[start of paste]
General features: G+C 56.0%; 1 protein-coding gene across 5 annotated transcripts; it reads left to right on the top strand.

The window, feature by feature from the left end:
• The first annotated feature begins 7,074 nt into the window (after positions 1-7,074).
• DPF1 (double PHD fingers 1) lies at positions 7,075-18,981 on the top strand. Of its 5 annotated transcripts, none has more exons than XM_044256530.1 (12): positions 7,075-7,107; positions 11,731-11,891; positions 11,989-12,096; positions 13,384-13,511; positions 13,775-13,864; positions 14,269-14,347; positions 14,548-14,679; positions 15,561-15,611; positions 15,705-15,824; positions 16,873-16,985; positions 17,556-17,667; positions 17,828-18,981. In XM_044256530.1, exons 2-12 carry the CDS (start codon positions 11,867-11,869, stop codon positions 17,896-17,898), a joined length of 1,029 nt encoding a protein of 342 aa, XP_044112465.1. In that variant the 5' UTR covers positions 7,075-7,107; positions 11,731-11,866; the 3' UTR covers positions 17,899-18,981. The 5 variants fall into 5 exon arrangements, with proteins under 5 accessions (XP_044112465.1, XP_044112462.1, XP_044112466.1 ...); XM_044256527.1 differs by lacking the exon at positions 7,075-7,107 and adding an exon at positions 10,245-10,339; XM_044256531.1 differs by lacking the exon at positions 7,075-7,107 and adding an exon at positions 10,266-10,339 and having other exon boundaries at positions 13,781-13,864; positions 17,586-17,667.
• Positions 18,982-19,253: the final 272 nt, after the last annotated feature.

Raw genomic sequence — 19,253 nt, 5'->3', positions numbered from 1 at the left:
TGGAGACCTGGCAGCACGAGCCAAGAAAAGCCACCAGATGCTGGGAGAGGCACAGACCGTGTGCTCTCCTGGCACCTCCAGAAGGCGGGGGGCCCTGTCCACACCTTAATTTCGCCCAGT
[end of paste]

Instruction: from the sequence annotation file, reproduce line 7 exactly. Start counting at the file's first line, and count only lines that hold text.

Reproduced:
TGGAGACCTGGCAGCACGAGCCAAGAAAAGCCACCAGATGCTGGGAGAGGCACAGACCGTGTGCTCTCCTGGCACCTCCAGAAGGCGGGGGGCCCTGTCCACACCTTAATTTCGCCCAGT